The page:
because biographical research takes one to all manner of rando places, i’ve been thinking about hair dryers today.
this isn’t really sooooooo random. the magazines i’m writing about were believed, at the time, to be the province of “The ladies under the hair dryers in the nations beauty salons” and because beauty parlors and hair dryers are two things that have rather radically changed within american culture in the last half century, it makes sense to do some research into what they were like and reflect on the changes that have come.
why no, you probably wouldn’t because that was the 1920s. but this might be more familiar…
i’ve been thinking about hair dryers because i want to get the historical detail right… for example, i’m pretty sure shampooing looked like this:
because shampooing has basically always looked like that.
but did hair dryers look like this:
or like this:
the answer is obviously both, but do you spot the difference?
other than one looking modern and the other looking alien, the biggest difference is that one grants the user the ability to do other things while the other means simply drying one’s hair.
this is an important distinction. because lookit:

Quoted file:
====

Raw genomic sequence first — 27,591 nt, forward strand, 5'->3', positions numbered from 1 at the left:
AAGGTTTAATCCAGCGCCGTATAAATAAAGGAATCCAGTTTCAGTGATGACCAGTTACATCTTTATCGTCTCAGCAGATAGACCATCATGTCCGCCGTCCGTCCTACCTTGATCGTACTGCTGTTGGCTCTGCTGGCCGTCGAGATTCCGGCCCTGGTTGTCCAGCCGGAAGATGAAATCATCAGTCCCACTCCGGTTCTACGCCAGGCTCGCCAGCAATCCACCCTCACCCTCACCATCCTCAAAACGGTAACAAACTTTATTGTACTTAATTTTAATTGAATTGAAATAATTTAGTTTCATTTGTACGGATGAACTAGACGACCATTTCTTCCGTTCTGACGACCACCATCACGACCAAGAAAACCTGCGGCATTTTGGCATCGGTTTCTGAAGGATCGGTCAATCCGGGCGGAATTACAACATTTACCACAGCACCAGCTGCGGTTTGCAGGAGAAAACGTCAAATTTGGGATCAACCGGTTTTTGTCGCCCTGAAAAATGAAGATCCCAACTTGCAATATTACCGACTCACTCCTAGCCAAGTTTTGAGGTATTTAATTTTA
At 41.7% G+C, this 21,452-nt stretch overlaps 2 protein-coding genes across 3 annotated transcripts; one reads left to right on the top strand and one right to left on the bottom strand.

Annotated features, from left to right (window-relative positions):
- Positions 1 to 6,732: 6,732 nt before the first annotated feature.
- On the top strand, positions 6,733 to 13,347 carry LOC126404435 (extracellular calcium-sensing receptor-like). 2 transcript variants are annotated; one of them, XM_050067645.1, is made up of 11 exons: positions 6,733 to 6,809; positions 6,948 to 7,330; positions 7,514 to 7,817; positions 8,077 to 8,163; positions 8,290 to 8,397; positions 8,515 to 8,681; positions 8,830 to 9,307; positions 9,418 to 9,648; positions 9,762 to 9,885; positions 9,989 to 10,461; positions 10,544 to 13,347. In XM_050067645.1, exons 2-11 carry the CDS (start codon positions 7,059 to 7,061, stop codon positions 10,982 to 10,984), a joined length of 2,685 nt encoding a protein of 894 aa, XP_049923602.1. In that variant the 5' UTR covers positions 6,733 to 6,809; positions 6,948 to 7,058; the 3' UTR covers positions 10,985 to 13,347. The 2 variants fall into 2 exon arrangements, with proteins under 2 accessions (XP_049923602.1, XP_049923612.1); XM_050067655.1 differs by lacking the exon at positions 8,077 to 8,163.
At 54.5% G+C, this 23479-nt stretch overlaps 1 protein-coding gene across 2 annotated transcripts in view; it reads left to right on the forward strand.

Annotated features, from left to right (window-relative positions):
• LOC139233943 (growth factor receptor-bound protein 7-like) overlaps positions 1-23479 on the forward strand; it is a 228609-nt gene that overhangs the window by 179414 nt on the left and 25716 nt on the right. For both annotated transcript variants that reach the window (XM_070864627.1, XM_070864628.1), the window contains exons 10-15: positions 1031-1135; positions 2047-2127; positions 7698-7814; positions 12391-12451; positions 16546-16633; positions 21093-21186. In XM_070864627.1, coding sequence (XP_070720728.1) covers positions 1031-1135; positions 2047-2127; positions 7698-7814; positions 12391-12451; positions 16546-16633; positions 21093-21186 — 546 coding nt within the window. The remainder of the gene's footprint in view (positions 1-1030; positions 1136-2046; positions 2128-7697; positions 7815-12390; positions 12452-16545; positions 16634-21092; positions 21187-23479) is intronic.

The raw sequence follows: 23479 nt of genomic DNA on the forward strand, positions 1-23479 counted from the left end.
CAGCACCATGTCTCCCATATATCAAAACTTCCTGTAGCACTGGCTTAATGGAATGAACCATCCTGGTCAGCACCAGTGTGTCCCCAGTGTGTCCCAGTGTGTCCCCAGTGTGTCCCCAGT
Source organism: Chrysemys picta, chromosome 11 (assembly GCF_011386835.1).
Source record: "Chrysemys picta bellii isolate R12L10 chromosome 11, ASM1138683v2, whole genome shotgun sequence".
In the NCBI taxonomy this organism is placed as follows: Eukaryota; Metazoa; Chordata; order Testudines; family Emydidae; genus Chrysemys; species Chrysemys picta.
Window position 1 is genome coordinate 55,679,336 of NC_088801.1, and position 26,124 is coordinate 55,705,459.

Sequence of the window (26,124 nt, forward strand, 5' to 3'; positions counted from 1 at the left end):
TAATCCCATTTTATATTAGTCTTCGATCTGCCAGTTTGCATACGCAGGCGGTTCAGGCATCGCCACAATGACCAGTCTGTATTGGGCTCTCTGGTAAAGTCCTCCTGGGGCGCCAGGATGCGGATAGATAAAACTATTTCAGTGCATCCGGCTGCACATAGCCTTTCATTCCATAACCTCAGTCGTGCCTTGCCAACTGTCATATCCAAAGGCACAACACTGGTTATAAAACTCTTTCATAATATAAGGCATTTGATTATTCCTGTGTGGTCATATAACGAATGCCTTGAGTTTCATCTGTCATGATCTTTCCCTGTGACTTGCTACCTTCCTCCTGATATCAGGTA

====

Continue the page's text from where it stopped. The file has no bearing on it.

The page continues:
they are all reading.
which isn’t to say that every woman who ever sat under a hair dryer spent the time reading.
what it does suggest is a moment now lost to us: the moment of stillness spent waiting for one’s hair to dry.
the loss of the sense of community that came from going to a beauty parlor is not inconsequential, but that’s a different discussion and one i’m less interested in today, because today i am all about hair dryers.
in 1965, for the benefit of men who wondered why their wives spent so much time at the beauty parlor, the columnist helen weiershause described the process like this: “Her hair is shampooed—rinsed—shampooed again—rinsed again—combed—cut—rolled—dryed—unrolled—combed—brushed—arranged—sprayed—further arranged—further sprayed—and away she goes!”
but she took pains to place special emphasis on the hair drying phase, claiming, “Time spent under a dryer is not necessarily wasted,” because women used it to write and read.